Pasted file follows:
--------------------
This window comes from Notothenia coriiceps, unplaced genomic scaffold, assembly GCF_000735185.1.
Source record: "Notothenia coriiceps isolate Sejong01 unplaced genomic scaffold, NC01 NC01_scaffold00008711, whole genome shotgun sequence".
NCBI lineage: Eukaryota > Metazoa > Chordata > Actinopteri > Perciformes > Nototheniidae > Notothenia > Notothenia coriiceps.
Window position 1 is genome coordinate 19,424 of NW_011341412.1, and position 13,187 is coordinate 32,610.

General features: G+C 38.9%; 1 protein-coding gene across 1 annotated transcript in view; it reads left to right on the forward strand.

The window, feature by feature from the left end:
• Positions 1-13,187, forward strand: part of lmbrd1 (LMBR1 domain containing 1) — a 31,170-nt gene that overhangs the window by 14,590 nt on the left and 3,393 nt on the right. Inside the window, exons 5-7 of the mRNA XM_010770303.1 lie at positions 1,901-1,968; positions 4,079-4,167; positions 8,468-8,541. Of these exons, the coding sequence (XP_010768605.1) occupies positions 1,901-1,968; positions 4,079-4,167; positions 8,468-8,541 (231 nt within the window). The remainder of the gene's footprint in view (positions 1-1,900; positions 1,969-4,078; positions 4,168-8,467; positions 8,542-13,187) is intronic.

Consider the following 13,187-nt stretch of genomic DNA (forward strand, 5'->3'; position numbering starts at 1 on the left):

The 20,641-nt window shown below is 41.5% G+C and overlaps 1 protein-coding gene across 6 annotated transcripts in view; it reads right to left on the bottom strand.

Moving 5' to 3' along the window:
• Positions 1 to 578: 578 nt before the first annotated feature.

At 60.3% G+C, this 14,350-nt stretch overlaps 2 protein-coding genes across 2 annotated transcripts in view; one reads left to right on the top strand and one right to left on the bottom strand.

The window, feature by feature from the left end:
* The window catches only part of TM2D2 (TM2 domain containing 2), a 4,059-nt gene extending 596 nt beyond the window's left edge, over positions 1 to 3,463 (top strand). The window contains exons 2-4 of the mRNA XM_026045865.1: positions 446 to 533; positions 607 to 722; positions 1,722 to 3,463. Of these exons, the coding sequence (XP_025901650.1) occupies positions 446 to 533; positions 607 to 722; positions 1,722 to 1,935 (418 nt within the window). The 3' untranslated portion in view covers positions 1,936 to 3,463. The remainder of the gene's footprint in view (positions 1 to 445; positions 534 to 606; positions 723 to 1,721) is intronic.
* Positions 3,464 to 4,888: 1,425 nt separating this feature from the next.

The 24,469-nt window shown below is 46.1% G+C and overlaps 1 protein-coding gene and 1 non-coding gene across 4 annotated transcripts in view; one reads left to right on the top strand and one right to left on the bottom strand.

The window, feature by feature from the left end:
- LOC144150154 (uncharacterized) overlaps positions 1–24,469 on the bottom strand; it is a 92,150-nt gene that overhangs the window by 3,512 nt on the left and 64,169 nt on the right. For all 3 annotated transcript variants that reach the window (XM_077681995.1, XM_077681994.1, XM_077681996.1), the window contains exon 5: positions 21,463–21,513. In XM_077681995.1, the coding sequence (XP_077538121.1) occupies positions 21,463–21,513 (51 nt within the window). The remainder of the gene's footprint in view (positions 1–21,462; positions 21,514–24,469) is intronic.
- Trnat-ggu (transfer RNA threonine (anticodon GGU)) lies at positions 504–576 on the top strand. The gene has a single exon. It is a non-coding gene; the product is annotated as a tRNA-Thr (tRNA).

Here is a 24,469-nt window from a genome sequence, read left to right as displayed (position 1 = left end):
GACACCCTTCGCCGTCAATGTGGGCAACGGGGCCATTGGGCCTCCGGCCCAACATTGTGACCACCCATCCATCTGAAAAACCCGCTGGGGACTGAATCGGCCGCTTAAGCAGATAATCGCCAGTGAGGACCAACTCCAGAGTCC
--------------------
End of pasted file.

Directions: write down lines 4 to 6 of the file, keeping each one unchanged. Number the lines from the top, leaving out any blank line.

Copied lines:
Window position 1 is genome coordinate 19,424 of NW_011341412.1, and position 13,187 is coordinate 32,610.

General features: G+C 38.9%; 1 protein-coding gene across 1 annotated transcript in view; it reads left to right on the forward strand.

The window, feature by feature from the left end: